MGM MIRAGE Reports Third Quarter Results

MGM MIRAGE (NYSE: MGG) today reported
earnings before nonrecurring expenses of 19 cents per diluted share for the
2001 third quarter, compared with 45 cents per diluted share in the 2000
quarter.  Consolidated net revenue was down 5.3% to $993 million in the 2001
quarter compared with $1.05 billion in the comparable 2000 quarter.  For the
three months ended September 30, 2001, operating cash flow (“EBITDA”) was
$236.5 million when compared with $336 million in the prior year`s quarter.
Net income before nonrecurring expenses during the 2001 quarter was
$30.1 million compared with $73.2 million in the prior year`s quarter.

These results reflect a substantial decline in business volumes at the
Company`s hotel and casino resorts immediately after the terrorist attacks of
September 11, 2001.  The Company`s hotels on the Las Vegas Strip averaged an
unprecedented low 64% occupancy level from September 11th through September
30th.  This reduction in customer traffic also resulted in lower casino, food
and beverage and retail revenue.  Mid-week occupancy levels have now
significantly improved, and weekend occupancy has nearly returned to
pre-attack levels, albeit at reduced rates.  Accordingly, casino and
non-casino revenue continue to rebound.

“Prior to the events of September 11th, our Company was on track to
achieve another strong quarterly operating performance.  Obviously the result
of the terrorist attacks had a profound impact on the hotel and travel
industry and our business,” said Terry Lanni, Chairman and Chief Executive
Officer of MGM MIRAGE.  “Our management team undertook a detailed analysis of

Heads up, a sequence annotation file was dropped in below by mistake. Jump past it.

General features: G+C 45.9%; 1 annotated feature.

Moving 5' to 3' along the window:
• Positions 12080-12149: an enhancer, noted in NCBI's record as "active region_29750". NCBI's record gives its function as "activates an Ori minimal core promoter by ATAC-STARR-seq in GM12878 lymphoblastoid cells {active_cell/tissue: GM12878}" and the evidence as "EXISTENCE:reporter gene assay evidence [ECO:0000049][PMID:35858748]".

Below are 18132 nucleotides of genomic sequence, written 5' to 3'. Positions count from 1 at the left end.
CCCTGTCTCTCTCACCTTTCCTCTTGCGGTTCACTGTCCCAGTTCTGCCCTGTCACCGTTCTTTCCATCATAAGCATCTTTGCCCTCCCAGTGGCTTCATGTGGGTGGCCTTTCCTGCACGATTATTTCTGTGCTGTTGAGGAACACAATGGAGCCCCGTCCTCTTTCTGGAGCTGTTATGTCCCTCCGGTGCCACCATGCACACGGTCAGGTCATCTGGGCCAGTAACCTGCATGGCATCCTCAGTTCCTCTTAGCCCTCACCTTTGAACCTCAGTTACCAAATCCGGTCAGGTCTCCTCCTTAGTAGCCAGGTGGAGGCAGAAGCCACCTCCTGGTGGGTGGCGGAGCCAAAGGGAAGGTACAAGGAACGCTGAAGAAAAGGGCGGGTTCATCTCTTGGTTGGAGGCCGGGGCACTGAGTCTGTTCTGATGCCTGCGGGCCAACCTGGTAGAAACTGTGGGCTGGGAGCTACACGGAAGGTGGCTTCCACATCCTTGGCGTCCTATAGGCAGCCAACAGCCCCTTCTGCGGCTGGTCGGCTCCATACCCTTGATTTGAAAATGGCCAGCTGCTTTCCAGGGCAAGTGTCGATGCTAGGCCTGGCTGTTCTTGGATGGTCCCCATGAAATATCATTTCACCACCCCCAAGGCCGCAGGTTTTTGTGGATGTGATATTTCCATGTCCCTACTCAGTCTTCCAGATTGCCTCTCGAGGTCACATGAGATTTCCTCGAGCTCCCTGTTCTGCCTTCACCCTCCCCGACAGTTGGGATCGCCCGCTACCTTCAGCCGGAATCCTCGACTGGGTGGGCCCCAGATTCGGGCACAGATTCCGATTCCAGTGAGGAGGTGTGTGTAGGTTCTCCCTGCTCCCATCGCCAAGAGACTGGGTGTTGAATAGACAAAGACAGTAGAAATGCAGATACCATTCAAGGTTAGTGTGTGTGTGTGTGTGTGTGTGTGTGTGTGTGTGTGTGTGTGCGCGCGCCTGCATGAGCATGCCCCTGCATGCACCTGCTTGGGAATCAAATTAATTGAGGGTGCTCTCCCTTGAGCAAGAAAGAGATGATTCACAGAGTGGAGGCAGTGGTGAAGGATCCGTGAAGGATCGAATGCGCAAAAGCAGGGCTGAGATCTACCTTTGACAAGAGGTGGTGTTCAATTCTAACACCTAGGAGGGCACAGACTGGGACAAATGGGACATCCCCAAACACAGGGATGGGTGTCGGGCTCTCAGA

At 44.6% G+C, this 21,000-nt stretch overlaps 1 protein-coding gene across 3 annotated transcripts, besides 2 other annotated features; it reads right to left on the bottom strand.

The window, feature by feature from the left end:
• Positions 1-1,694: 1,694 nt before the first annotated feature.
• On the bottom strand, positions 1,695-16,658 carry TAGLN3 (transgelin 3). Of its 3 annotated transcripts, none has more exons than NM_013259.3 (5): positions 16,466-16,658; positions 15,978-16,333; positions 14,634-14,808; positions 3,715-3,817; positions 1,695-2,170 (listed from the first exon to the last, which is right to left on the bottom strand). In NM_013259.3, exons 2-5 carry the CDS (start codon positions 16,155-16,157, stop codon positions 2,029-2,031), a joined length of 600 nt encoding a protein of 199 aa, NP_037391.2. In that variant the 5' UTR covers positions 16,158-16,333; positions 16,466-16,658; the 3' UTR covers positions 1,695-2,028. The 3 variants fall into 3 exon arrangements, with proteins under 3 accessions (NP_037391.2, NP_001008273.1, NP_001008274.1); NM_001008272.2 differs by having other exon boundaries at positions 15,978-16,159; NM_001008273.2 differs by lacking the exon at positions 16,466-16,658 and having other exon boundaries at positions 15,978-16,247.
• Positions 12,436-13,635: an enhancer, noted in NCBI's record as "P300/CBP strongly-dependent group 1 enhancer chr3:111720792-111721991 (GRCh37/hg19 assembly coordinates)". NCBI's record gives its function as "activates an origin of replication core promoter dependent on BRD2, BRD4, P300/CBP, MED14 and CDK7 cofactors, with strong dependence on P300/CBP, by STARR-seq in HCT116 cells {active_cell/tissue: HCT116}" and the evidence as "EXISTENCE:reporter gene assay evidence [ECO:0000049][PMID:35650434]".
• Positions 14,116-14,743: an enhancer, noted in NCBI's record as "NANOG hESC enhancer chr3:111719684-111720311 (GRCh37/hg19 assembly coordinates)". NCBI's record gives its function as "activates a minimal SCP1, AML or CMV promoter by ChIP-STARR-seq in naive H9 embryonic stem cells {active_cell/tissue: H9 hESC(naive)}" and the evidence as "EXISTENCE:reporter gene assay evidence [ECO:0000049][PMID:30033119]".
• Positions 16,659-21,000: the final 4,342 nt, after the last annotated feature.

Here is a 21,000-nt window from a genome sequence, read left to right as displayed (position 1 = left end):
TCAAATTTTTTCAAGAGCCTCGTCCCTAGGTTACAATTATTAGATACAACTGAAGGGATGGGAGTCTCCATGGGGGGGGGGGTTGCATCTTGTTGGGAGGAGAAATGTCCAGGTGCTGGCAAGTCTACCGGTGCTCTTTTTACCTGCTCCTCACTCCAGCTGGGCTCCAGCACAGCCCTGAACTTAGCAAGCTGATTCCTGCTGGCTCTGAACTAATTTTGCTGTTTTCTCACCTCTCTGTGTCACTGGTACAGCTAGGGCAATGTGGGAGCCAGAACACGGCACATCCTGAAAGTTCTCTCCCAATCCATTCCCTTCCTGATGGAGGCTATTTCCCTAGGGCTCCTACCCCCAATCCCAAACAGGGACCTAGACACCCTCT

our current operations in terms of the impact of September 11th.  To respond
to these historic challenges, we implemented cost containment strategies which
included a significant reduction in payroll and a refocusing of several of our
marketing programs.  The objective of this approach is to rebuild revenue and
profitability in order to bring back as many of our displaced employees as
possible.  Current trends indicate our initiatives are working, as we are once
again profitable and we have recalled many of our employees.  We expect to be
profitable throughout the fourth quarter, the degree of which will depend on
business volumes which have continued to improve since late September.  Based
on early indications, we are optimistic that this recovery will accelerate
into 2002.”

Layoffs and terminations related to the payroll deductions resulted in an
after-tax restructuring charge of $12.9 million (8 cents per share).  The
Company has achieved reductions in most operating expense categories,
including payroll and purchasing, and has restructured several corporate
functions.  Management also reassessed the carrying value of certain assets
and accordingly recognized an after-tax impairment loss of $30.8 million
(19 cents per share) for the three months ended September 30, 2001.  Including
these nonrecurring items, the Company reported a loss of 9 cents per share for
the three months ended September 30, 2001 compared with earnings of 42 cents
per share during the prior year`s quarter.

During the three months ended September 30, 2001, the Company`s free cash
flow enabled it to reduce debt by $103 million.  Since the acquisition of
Mirage Resorts on May 31, 2000, the Company has reduced its outstanding debt
balance by $947 million.


“Despite the events of September 11th, our Company remains financially
strong.  We currently have over $730 million of available liquidity with no
public debt maturities until 2005.  During the quarter we utilized free cash
flow to repurchase approximately 2.2 million shares under our 10 million share
repurchase program at an average cost of $20.47 per share,” said Jim Murren,
President and CFO of MGM MIRAGE.  “The Company has completed several important
cost saving programs and has significant flexibility in its capital
requirements over the next few years.  Our overall business objectives remain
the same.  We will continue to grow our business, manage our cost structure
and maximize free cash flow for debt reductions, internal growth, acquisitions
and share repurchases.”